Talking about the supported devices, Avast SecureLine VPN runs on five major operating systems: iOs, Android, macOS, Windows and Android TV’s. The provider also allows you five simultaneous connections at a time, so you can log-in to every different device you have. 🙂

Customer support

Good customer support is definitely a major thing that every VPN provider must-have. Avast VPN customer support is a little bit different than we are used to and one of the reasons is that you can actually call their customer support via your phone. 

Avast VPN has a physical number you can call

Is it responsive? Well, it is. If you ever called your bank customer support, the flow is kind of the same. You get a few options to choose from depending on what kind of issues/questions you have. We found this quite unusual and phone support is definitely a huge step forward in terms of customer support

There are also more alternatives, of course. The provider still has the regular email ticket option as well as you can contact them through social media platforms.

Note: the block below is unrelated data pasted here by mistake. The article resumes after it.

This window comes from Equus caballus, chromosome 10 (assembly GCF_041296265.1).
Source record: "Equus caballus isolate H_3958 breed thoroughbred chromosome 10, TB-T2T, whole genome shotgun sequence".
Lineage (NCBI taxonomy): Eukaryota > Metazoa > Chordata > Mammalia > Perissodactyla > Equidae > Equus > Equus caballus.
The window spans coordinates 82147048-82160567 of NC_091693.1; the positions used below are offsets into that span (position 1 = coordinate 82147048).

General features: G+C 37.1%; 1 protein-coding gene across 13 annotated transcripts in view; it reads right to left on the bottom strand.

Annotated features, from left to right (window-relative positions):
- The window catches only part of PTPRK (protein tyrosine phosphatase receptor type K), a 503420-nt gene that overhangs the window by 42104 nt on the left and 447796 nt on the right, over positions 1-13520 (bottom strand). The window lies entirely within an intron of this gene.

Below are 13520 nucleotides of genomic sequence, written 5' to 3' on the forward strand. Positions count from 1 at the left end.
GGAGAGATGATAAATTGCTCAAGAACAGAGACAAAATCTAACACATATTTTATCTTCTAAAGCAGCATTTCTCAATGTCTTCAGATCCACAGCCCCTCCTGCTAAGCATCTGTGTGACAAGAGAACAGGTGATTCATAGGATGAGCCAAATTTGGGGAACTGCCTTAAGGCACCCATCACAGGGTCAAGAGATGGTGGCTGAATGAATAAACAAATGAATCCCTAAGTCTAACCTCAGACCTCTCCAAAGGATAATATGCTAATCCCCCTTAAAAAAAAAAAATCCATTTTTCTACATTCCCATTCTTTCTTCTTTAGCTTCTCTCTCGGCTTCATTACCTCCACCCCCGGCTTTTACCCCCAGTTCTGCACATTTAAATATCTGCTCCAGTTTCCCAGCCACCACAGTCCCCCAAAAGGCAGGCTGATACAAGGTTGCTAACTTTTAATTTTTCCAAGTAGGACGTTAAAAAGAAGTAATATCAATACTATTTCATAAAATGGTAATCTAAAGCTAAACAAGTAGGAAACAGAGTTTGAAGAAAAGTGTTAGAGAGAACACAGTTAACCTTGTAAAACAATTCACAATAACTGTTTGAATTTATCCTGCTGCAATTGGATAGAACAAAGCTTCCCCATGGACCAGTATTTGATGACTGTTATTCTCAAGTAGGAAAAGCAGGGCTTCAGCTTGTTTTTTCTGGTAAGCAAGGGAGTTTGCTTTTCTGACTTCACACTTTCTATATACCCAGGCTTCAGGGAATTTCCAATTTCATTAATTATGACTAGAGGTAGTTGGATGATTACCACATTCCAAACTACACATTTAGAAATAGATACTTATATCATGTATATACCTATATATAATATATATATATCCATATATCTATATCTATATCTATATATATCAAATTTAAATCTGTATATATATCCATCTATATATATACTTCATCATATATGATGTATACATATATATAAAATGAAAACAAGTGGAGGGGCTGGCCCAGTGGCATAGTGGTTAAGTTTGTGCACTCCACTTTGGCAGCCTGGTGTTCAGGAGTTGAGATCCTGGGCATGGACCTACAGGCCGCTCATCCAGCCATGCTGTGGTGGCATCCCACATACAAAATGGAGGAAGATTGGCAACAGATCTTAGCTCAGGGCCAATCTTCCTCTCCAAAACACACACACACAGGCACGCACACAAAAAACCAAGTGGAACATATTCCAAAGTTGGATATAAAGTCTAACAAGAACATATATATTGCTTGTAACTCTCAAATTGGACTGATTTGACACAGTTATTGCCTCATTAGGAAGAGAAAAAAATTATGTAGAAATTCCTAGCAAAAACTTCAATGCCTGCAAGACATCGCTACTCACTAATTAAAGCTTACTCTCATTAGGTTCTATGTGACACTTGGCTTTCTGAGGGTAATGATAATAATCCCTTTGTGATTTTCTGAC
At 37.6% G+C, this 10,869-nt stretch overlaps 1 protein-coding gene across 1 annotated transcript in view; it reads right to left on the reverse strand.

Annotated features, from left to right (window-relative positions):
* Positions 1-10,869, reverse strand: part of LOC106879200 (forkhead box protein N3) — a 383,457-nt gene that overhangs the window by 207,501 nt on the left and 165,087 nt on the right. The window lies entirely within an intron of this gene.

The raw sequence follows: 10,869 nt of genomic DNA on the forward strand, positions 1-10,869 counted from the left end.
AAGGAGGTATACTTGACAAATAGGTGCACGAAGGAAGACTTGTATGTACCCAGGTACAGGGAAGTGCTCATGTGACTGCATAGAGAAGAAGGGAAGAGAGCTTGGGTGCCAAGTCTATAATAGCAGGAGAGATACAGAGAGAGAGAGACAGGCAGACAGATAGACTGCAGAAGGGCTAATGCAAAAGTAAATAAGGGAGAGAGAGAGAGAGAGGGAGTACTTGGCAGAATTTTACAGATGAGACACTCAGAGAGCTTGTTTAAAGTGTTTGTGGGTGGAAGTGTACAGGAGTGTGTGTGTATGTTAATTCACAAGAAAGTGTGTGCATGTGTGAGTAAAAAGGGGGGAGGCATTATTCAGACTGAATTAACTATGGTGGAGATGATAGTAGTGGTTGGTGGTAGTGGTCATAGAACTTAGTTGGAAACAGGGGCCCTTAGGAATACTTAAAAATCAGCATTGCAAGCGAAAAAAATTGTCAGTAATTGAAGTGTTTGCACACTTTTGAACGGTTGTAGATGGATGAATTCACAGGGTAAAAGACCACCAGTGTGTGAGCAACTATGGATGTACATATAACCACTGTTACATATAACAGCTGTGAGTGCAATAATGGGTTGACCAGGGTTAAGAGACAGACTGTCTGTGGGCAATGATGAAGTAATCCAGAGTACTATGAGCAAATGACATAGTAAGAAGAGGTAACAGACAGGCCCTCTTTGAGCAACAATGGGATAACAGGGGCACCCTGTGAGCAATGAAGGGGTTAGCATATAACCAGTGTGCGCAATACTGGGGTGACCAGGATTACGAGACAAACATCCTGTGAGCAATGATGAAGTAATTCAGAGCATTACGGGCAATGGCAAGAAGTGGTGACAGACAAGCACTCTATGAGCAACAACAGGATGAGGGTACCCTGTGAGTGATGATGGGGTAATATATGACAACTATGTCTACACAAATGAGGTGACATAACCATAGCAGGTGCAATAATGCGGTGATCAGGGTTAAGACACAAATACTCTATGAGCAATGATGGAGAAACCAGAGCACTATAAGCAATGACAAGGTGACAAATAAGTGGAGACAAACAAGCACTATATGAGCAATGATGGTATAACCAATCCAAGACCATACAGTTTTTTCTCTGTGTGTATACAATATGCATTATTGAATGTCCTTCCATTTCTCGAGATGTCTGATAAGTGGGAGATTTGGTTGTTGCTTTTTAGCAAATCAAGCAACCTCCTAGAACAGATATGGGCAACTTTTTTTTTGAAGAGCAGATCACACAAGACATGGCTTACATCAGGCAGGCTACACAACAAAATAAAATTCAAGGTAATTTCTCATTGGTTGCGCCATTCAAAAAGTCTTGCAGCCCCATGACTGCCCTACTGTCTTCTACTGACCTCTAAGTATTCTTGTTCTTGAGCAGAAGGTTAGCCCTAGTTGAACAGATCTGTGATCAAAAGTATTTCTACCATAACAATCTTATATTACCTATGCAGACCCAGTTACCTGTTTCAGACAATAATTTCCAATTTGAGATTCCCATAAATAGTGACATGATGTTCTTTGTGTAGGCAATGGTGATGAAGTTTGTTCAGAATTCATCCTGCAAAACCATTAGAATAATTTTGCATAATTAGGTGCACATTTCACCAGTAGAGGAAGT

It is worth mentioning that they have a really nice FAQ page with very detailed guides. There is information prepared regarding these matters:

Avast SecureLine VPN installation & activation
Refund request
Subscription & Account
Sales & Billing

Pricing

As we mentioned at the beginning of the Avast SecureLine VPN review, there are basically two options users have before committing to a VPN provider. The first one, which is completely risk-free is the 7-day free trial option. You can download the client and use it without any problems for a week. The second option is the premium version (which has a 30-day money-back guarantee). An interesting thing we noticed is that Avast does not offer any monthly plans, so you get to choose only from 1, 2 or 3-year plans. Here is the current pricing:

1 Year – $59.99 ($4.99/mo)
2 Year – $109.99 ($4.58/mo)
3 Year – $159.99 ($4.44/mo)

As you can see, the product is not the cheapest one, e.g. our #1 rated NordVPN costs $3.49 mo., while Surfshark can be bought for $1.99.

Conclusion

If you’d ask us do we recommend buying and using Avast SecureLine VPN, the answer is no. The reasons are quite simple – first of all, the VPN provider is based in the 14-eyes Surveillance Alliance and it means that Avast VPN does hold some of your logs.

Another important reason which we did not mention earlier in the review – Avast does not work with Netflix. We tried a few US servers and the provider does not unblock full library. That is a big issue, as a big part of the VPN community uses this software only to stream their favorite content.

We also think that their pricing policy is not the best one. Yes, they do have a 7-day free trial, but $159.99 for 3 years of VPN service is definitely a lot.

One of the best things is their customer support, but that is basically it.

Here are our Avast SecureLine VPN alternatives.